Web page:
APRNs and You
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Download the free brochure, A Health Care Consumer's Guide to Advanced Practice Registered Nursing, which explains the importance of APRNs) in health care and how access to care could be increased if APRNs are allowed to practice to the full extent of their education and training in all states.
APRN are advanced practice registered nurses who have advanced education, knowledge and skills to care for a specific population of patients, including adults, families, children and infants. There are four APRN roles: certified registered nurse anesthetist (CRNA), certified nurse-midwife (CNM), clinical nurse specialist (CNS) and certified nurse practitioner (CNP).
What is an APRN?
An APRN is a nurse:
- Who has completed an accredited graduate-level education program
- Who has passed a national certification examination
- Who has acquired advanced clinical knowledge and skills preparing him/her to provide direct care to patients
- Whose practice builds on the competencies of registered nurses (RNs) by demonstrating a greater depth and breadth of knowledge
- Who is educationally prepared to assess, diagnose and manage a patient's health care, which includes the use and prescription of pharmacologic and non-pharmacologic interventions
- Who has clinical experience of sufficient depth and knowledge
Boards of Nursing and APRNs
Boards of nursing are responsible for issuing licenses to the more than 267,000 APRNs practicing in the U.S. While education and certification are necessary for all APRNs, there are currently various models of jurisdictional regulation. Each jurisdiction independently decides:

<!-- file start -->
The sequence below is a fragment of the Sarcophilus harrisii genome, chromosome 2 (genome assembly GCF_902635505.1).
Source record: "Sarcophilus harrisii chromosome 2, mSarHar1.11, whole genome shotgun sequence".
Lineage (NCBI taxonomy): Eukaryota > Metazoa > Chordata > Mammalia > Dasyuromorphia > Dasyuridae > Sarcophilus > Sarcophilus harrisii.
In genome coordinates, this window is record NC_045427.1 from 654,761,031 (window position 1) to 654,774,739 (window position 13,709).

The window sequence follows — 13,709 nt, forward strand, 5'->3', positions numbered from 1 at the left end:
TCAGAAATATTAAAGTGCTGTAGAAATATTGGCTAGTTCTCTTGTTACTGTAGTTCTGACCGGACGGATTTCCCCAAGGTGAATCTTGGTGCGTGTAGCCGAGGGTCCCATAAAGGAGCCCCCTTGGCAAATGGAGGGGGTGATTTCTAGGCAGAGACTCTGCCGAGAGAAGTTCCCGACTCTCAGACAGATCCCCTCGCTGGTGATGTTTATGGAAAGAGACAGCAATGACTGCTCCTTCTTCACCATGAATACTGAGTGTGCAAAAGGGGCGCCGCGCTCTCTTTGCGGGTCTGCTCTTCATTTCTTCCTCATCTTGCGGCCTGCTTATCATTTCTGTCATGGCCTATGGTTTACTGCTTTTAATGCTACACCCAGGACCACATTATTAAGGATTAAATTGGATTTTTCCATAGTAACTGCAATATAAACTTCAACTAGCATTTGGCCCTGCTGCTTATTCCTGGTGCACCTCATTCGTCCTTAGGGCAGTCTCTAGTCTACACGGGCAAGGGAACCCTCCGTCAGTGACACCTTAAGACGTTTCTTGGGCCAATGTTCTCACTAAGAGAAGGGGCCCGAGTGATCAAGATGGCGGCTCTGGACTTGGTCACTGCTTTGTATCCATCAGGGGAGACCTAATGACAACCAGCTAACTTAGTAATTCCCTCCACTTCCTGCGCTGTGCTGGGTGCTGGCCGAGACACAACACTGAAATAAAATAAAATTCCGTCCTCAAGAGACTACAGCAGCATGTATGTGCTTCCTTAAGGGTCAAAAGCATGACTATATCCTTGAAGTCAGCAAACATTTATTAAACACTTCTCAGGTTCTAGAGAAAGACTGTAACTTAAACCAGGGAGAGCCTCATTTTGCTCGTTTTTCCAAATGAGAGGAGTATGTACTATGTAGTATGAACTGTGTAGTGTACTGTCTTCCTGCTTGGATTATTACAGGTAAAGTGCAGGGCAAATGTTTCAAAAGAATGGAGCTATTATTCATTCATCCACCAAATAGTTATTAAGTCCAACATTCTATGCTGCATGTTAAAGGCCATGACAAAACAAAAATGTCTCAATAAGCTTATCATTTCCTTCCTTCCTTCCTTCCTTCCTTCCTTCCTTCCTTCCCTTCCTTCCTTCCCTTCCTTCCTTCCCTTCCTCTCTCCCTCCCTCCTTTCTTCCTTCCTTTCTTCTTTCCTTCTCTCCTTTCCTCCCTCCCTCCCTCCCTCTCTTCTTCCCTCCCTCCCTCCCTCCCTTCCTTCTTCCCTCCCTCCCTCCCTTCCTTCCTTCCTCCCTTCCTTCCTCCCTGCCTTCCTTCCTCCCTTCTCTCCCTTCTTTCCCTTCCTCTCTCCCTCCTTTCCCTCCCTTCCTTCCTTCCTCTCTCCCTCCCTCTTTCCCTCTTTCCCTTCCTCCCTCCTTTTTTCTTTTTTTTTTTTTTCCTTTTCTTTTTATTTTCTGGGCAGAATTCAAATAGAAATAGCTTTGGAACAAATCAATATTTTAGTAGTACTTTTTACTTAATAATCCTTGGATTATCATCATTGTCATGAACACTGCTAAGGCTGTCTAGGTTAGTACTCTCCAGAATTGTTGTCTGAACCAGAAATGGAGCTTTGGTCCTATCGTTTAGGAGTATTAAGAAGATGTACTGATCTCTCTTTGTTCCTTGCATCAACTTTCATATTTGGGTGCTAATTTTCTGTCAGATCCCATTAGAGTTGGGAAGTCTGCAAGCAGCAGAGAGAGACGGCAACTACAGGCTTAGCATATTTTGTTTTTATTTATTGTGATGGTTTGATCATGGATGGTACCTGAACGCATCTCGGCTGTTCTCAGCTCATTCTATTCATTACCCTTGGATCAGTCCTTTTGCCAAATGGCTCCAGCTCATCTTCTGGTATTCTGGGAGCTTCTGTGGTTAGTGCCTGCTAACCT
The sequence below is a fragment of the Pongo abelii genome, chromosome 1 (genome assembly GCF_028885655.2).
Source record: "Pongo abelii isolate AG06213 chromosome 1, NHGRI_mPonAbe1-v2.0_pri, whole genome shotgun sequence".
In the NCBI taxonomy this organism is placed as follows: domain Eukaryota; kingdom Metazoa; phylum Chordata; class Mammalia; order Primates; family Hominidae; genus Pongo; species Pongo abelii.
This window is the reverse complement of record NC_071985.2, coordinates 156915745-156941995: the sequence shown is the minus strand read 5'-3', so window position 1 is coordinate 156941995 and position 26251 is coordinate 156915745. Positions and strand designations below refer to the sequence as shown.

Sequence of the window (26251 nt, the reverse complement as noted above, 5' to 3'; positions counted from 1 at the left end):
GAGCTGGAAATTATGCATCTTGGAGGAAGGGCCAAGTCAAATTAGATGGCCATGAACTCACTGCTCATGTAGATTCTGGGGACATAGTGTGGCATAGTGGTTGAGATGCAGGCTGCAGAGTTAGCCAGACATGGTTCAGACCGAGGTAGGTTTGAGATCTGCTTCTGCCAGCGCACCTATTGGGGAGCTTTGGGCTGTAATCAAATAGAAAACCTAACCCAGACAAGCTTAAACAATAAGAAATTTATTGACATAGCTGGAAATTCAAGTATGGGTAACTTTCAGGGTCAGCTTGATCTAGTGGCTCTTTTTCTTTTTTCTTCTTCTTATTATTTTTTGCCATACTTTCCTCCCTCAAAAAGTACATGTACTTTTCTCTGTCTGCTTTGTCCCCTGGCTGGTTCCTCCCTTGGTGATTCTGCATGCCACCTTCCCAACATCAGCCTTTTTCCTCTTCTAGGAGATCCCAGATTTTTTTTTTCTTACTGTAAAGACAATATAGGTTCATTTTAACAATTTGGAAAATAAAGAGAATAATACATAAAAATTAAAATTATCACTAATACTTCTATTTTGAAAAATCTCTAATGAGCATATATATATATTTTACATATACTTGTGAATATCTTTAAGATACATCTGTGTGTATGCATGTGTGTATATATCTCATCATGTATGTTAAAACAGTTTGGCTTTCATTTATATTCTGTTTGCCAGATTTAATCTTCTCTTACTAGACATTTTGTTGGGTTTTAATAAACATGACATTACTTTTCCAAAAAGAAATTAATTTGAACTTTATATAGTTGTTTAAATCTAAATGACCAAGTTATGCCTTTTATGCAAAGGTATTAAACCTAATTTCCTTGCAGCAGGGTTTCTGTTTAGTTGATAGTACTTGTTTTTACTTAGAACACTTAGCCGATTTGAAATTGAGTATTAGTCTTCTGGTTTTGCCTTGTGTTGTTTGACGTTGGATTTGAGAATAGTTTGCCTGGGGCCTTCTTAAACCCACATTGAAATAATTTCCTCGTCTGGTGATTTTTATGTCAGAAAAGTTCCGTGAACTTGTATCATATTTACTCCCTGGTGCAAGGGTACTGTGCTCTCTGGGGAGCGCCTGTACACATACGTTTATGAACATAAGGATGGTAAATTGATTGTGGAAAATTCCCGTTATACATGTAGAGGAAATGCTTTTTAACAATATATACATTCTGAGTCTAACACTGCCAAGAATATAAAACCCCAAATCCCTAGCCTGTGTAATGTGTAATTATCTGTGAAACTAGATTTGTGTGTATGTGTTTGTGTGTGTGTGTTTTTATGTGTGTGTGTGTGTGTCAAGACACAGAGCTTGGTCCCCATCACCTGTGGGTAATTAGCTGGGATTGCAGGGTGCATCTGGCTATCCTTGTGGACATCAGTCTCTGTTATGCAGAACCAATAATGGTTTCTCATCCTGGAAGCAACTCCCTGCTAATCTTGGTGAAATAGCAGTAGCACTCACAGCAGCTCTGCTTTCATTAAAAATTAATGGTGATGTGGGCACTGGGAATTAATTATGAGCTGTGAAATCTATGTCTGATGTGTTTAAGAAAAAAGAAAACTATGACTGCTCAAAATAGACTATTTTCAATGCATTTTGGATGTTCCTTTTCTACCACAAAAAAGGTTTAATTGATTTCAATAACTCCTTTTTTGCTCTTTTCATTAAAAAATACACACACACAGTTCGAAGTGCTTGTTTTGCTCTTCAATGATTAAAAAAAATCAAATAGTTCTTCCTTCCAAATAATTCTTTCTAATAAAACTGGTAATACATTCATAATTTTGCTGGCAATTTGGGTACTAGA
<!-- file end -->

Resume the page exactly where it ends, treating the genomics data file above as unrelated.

- The APRN legal scope of practice
- Recognized roles and titles of APRNs
- Criteria for entry into advanced practice
- Certification examinations accepted for entry-level competence assessment
APRN Consensus Model
As long as regulatory requirements differ from state to state, each state border represents an obstacle to portability—potentially preventing access to professionals and access to care. The newly developed Consensus Model for APRN Regulation has the potential to harness this power by outlining regulatory requirements in licensure, accreditation, certification and education that should be adopted by every state.
If all states adopt the regulatory requirements for APRNs as outlined in the APRN Consensus Model, the benefits will be far reaching for health care professionals, regulators and consumers. Learn how.
What's Happening in Your State
Several states have proposed legislation or rules change that, if enacted, will move them closer to compliance on major elements of the APRN Consensus Model. See what's happening in your state and learn which states have adopted or in the processing of adopting the APRN Consensus Model.